Author: Alan

“Bardo” is a Korean remake of the classic “Silla”

"Bardo" is a Korean remake of the classic "Silla"

A critic takes a second look at Alejandro G. Iñárritu’s ‘Bardo’ — and is thankful he did: It’s an inspired remake of Akira Kurosawa’s cult classic.

For the past dozen years, there have been two movies in the making to play as big blockbusters. One has taken its place: 2012’s “Clouds of Sils Maria,” directed by Bong Joon-ho, co-directed by Yoon Jong-hyun, and written by Joon-ho and Chorong Yoon.

The director has said in interviews that he was inspired by a variety of films, particularly the work of Kurosawa, but he’s also said, “And also by a lot of other directors besides Kurosawa, particularly Tarkovsky, David Lean, and the other ‘period directors.’ … I was not planning on doing something to be compared to Kurosawa. I just wanted to do a Korean movie.”

That made the movie something special, a fusion of traditional Korean drama with the techniques of world cinema.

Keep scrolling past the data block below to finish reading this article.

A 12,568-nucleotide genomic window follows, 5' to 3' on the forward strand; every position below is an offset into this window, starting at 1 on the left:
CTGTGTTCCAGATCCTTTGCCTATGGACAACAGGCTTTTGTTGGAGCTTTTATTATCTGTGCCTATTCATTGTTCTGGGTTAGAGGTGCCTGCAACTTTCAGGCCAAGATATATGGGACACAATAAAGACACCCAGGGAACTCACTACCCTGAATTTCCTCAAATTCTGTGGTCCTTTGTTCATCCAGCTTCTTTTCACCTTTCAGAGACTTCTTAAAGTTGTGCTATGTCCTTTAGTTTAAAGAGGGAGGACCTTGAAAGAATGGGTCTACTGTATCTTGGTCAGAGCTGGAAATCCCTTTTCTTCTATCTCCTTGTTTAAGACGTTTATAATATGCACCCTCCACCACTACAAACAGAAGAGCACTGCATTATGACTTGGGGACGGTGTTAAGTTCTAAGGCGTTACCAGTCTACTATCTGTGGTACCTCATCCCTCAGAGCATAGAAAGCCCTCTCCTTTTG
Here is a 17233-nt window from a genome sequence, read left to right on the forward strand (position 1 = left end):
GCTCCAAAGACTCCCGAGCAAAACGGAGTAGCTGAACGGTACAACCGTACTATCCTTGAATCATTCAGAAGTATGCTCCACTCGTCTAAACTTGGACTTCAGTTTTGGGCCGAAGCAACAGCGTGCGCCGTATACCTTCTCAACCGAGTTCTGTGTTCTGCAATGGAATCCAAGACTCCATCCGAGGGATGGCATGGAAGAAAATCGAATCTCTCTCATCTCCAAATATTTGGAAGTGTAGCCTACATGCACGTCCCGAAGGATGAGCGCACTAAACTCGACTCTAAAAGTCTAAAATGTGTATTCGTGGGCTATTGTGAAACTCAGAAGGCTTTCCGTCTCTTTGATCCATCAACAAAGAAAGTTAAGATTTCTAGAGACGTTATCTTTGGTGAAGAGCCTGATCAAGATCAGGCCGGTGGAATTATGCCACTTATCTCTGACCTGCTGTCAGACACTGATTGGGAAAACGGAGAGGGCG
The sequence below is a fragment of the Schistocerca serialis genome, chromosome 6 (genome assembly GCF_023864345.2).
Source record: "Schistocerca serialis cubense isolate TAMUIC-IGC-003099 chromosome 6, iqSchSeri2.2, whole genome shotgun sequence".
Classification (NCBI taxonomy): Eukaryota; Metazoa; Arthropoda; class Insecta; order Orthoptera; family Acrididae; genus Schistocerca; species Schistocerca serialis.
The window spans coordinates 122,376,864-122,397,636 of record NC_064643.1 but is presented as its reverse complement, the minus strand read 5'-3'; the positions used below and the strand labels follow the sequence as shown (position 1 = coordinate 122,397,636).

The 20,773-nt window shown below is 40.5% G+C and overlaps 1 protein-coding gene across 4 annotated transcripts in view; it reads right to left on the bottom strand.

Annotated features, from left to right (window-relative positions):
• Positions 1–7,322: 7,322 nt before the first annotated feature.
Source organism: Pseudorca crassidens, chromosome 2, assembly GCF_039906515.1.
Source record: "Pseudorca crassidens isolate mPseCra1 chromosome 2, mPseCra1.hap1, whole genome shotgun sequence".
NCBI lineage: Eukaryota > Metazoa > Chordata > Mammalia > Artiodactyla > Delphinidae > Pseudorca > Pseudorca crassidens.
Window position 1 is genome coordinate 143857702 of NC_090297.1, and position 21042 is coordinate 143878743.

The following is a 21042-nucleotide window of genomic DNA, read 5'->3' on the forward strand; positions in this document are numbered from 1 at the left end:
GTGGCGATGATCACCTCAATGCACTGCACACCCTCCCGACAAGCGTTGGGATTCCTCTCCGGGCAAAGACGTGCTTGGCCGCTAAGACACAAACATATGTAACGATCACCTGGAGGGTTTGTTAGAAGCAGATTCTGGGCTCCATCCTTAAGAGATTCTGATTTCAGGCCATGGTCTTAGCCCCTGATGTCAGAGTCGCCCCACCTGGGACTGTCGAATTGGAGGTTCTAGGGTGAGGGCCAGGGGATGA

“Bardo,” directed by Bong Joon-ho and co-directed by Yoon Jong-hyun, is an adaptation of the Korean classic “Silla: A Tale of the Heirs That Built a Dynasty,” or “The Heirs of Silla,” by Park Jin-pyo.

The film’s Korean title is “Pansinja,” which translates to “Pansinjeon” in English. It was a novel by Kim Chae-young, the great-granddaughter of Park, who was a well-known historical figure and a literary genius. Park’s first wife, Choi Kyung-sook, a woman who made a name for herself as a writer and scholar, had been a friend to Kim, who was born in 1796.

Kim wanted to write a novel about the life of the first Silla king, King Jin-pyo, but her plans were interrupted by the death of her second

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